Finding someone to “cover” for you on a photography assignment can be tricky business. Not just for your client, but for you AND the person who you hire to do the shoot in your place.
Look, stuff happens. We all get sick or a relative passes away or there is emergency medical situations that make shooting the scheduled gig impossible. One sure thing we cannot do is to leave the client hanging. Simply not showing up is NOT an option.
The same thing can happen, to a lesser degree, when a long time client calls with an emergency shoot for a time period when you are not available. Simply saying, “nope… outta town dude” is not an option and it could cost you the client for future gigs.
So what do we do?
We find someone to cover for us. And that opens a can of worms filled with conundrums and highly charged with confusion, fear and paranoia.
The client is in a rush and needs 25 photographs of the staff of a new company they had just acquired, and they need them shot next Tuesday at the official announcement meeting where all will be in attendance.
The timing sucks as it is the same day you are auditioning for “So You Think You Can Dance” and will be doing pirouettes and leaps on Tuesday.
You are unable to do the gig so you reach out to another photographer to ‘cover’ for you. I do hope you have made some good relationships with other photographers that allows that to happen… you have… right?
You cannot let this client down, they represent a good amount of fees over the course of a year, but you feel a bit reticent at sending over one of your ‘competitors’.
You know you have to service this client, so you tell them you are unable to do it, but have someone you will vouch for to cover it. Vouching for means you KNOW they will do a good job and a job that is up to yours and your client’s standards.
I have heard of photographers getting lesser qualified shooters to do a slightly less than excellent job to show the client how much better they are than other competitors. I will also say that usually ends up biting them in the ass… so don’t do it.
It is at this point that the paranoia part starts to wear down on you… what if the other guy ‘steals’ my client? What if the other guy does a better job than me? What if the client loves the other guy and wants to give him all the work… forever?
Get over it. Your professionalism is what counts.
You call your buddy, we’ll call him Tony, and give him the rundown. This is what the client wants, here are some of my lighting setups (you do photograph your setups so they can be replicated later, don’t you…), and the contact information for the client. You even let him know what to charge the client so that he doesn’t undercut your pricing or piss them off with a higher price.
“Call the client and get everything set up for the shoot, and let me know how it goes,” are the last words you say before hopping on the bus for LA and a chance at fame. Since you are actually incapable of dancing, you know you will be returning to the world of photography in a few days.
But hey, it was YOU who decided to make that bet… heh.
The above scenario is what happens – usually. And what else happens usually? The new photographer ends up with the client because they were there. THEY called and handled all the upfront logistics. They got the setup done and the people were thrilled and hey, he had such a great personality.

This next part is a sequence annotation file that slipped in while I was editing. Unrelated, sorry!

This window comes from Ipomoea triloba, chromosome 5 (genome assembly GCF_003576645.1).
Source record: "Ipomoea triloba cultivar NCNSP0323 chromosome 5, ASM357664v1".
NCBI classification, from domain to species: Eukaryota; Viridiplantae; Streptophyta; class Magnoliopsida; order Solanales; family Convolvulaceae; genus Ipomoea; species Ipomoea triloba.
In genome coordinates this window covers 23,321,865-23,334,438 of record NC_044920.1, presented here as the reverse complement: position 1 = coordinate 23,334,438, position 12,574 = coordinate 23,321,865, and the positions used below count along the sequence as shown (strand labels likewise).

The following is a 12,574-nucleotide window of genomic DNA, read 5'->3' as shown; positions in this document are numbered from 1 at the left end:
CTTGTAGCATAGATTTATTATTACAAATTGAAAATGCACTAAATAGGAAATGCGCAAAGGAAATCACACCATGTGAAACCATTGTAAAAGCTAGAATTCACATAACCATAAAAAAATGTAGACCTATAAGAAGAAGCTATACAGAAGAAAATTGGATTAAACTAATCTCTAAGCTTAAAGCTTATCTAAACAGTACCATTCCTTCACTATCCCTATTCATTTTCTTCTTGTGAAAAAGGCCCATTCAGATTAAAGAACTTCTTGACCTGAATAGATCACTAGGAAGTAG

And to be fair, your buddy did not try to take your client. He didn’t hand out business cards or in any way try to solicit them. They just needed a few more shots done on Thursday, and called him direct.
Expecting him to turn down the client and send them back to you is not going to work – you are in the hospital with a badly mangled knee. Yes, hip hop IS that hard.
And that client is now your buddies client. It is quite awkward to expect that your buddy simply refuse the gig unless they offer it to you first… how does that work?
All transpires as above to the point of your call to the client. Yes, you have an associate who will cover the gig. Yes, they are right up to the level we need to do a great job. You get the “associate” on a three way call and introduce the “ASSOCIATE” to the client, go over logistics and make sure everyone is comfortable with the upcoming gig.
You send over the samples of the previous shots, lighting schema, and any personality quirks that the client perhaps displays from time to time… in other words you prepare them as you would an associate.
You go off to dance and your buddy takes care of the client. She calls to make last minute logistics, shows up and knocks everyone’s socks right off. She is pleasant and cool, and gets the images down just like you would have.
And then she delivers them… to you. You then send them on to the client.
And you bill the client, and pay the photographer. I am not going to get into percentages and all of that – ya’ll work that out on your own. Some do a cut and some negotiate a flat rate and some just pass it on through… whatever, it is plain as day to the client that the fill in photographer is under YOUR company banner.
When they need something on Thursday, they don’t call her, they call you and you call her. She is an associate of yours and working for you – not them.
Same outcome, but this time you keep the client and they love the fact that you can get the job done for them even when recovering from major dance injuries incurred while doing a hip-hop stunt on a whiskey keg… don’t ask. It wasn’t pretty.
Keeping our clients safe, happy and close is more important these days than ever. So be smart when finding someone to cover for you, and stay in control of the gig.
PS: If you are the one being hired to fill in, do that. Don’t try to sneak in a portfolio review, or hand them your business card because you forgot what was happening. Don’t try to take that client away from your buddy who entrusted this shoot to you.
It’s wrong, and karma can be a real bitch sometimes.